Queen Elizabeth and her times, original letters selected from the private correspondence of Burghley [and others ed.] by T. Wright (Google eBook)

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1838
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Contents

Sir Nicholas White to Lord Burghley
13
Sir Henry Wallop to the Earl of Leicester Dublin March
15
Sir Thomas Smith to Lord Burghley
18
The same to the same Hampton Court Feb
20
Sir Edward Waterhouse to Lord Burghley
24
Jan
26
Randolph and Bowes to the two Secretaries Edinburgh Feb
28
Windsor Dec 4
29
Lord Burghley to the Earl of Shrewsbury
30
Recorder Fletewood to Lord Burghley
36
Sir John Hawkins to Lord Burghley
43
Robert Bowes to Lord Burghley
46
Marocco June 11
56
vm
58
Bacon House July 30
65
Page
71
Sir Edward Fitton to Lord Burghley
72
Lord Hunsdon to Lord Burghley
91
Sir Francis Walsingham to Sir Christopher Hatton
93
Sir Christopher Hatton to Lord Burghley
98
St Catherines May 31 1580
109
Sir F Walsingham to Lord Burghley
115
Sir Richard Bingham to the Earl of Leicester
116
Queen Elizabeth to the King of Scots
122
Thomas Norton to Sir Christopher Hatton
123
Francis Mylles to Randolph
129
W Davison to Sir F Walsingham
133
Mr Wotton to Sir F Walsingham
139
The same to the same July 10
142
Thomas Doyley to the Earl of Leicester
145
Sir Francis Walsingham to the Earl of Sussex Paris Aug 20 1581
148
Sir Walter Raleigh to the Earl of Leicester
149
Sir Francis Knollys to Burghley and Leicester London Sept 29
154
Recorder Fletewood to Sir F Walsingham
161
Thomas Norton to Sir Christopher Hatton London Feb 28
167
The Court April 20
170
The same to the same May 6
173
Edward Prinne to Lord Burghley
179
Sir Francis Walsingham to Lord Burghley
203
Flushing Sept 13
210
The same to the same
232
Lord North to Lord Burghley
238
Sir Thomas Heneage to Lord Burghley The Court Sept 23
249
Sir Robert Cecil to Michael Hickes
255
Sir Martin Frobisher to the Council
261

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Page 455 - Majestie's commandment ; and no wise contrary the same, presuming that she being God's chief minister here, it shall be God's will to have her commandments obeyed, after that I have performed my duty as a counsellor, and shall in my hart wish her commandments to have such good successes, as I am sure she intendeth.
Page 15 - a learned man and a good antiquary, but of a marvelous merry and pleasant conceit." He often appears in this latter character in his letters, which give us a most interesting picture of London as it was in the days of " good Queen Bess." Fletewood died at his house in Noble street, Aldersgate, on the 28th of February, 159*.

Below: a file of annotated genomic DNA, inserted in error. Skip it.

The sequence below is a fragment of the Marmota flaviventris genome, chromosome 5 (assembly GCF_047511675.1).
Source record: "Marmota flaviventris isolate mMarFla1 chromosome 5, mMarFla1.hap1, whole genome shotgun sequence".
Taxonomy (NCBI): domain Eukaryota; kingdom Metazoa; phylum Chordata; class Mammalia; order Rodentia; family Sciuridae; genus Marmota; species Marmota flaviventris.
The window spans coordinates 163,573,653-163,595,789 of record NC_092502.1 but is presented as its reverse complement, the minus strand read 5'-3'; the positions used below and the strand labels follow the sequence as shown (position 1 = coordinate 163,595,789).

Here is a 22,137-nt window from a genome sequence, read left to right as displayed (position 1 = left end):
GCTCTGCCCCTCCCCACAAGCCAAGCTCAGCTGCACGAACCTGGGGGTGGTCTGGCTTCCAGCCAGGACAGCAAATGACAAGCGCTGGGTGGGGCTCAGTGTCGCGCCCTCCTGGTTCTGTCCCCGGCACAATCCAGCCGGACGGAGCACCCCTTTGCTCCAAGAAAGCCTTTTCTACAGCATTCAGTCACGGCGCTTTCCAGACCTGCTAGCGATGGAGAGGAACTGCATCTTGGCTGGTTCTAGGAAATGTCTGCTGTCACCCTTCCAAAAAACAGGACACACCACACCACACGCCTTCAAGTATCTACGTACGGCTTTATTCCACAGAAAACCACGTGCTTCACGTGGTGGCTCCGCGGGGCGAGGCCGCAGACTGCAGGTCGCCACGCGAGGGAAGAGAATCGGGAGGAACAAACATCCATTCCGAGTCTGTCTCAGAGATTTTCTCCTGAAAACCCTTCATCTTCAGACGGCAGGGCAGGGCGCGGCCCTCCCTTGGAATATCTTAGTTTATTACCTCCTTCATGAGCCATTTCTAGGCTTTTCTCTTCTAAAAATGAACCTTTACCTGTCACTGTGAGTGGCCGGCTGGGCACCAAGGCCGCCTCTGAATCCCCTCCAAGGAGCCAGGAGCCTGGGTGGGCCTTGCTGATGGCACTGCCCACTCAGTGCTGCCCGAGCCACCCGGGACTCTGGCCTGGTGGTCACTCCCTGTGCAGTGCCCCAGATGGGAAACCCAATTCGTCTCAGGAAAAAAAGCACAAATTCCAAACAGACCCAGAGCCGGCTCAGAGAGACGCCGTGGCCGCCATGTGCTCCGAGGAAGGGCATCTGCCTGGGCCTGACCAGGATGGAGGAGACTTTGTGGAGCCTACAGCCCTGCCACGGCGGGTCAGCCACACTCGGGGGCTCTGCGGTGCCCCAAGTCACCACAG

Page 47 - It is incredible how quickly he wrought himself through the notice into the favour, through the court into the chamber, yea closet, yea bosom of Pope Pius Quintus; so that some wise men thought his Holiness did forfeit a parcel of his infallibility in giving credit to such a glorioso, vaunting that with three thousand soldiers he would beat all the English out of Ireland.
Page 486 - I (ever) may be weaned to feed myself, I shall be more ready to serve her on the earth : if not, I hope to be, in heaven, a servitor for her and God's church. " And so I thank you for your partridges.
Page 206 - I doubt they will not so trinmph at the day of judgment. Thus, most humbly craving your Lordship's blessing, I commit the same and my Lady to Almighty God. At Paris, this 26th of August. Your Lordship's most obedient son, W. CECILL. SIR J.
Page 486 - Majesty understand how her singular kindness doth overcome my power to acquit it who, though she will not be a mother, yet she showed herself by feeding me, with her own princely hand, as a careful nurse. And if I may be weaned to feed myself I shall be more ready to serve her on the earth. If not, I hope to be in heaven a servitor for her and God's church.
Page 186 - Lo! you may see how a nobleman's son can use himself, and how he putteth off his cap to poor men: our Lord bless him.' This passage the recorder wrote in a letter to his father, adding, 'Your lordship hath cause to thank God for so virtuous a child.
Page 111 - ... left or friended, or at their own free election, or forsaking likely success in other studies of more delight and no less preferment, or setting hand thereunto early without waste of years; upon such survey made, it may be my case may not seem ordinary, no more than my suit, and so more beseeming unto it. As I force myself to say this in excuse of my motion, lest it should...
Page 73 - Majestie woll persiste in myslyking of safe counsayle ? Nay, who woll not rather shrynkingly (that I may say no worse) play the partes of King Richard the Second's men, then to enter into the odious office of crossing of her Majestie's wylle...
Page 225 - Weddensdaye, one Browne, a serving man in a blew coat, a shifting fellowe, having a perilous wit of his owne, intending a spoil if he could have brought it to passe, did at the theatre-doore quarrell with certayn poore boyes, handicraft prentizes, and strooke some of them ; and lastlie, he, with his sword, wounded and maymed one of the boyes upon the left hand. Whereupon there assembled near a thousand people. This Browne did very cunningly conveye himself 228 FRAYS IN LONDON.

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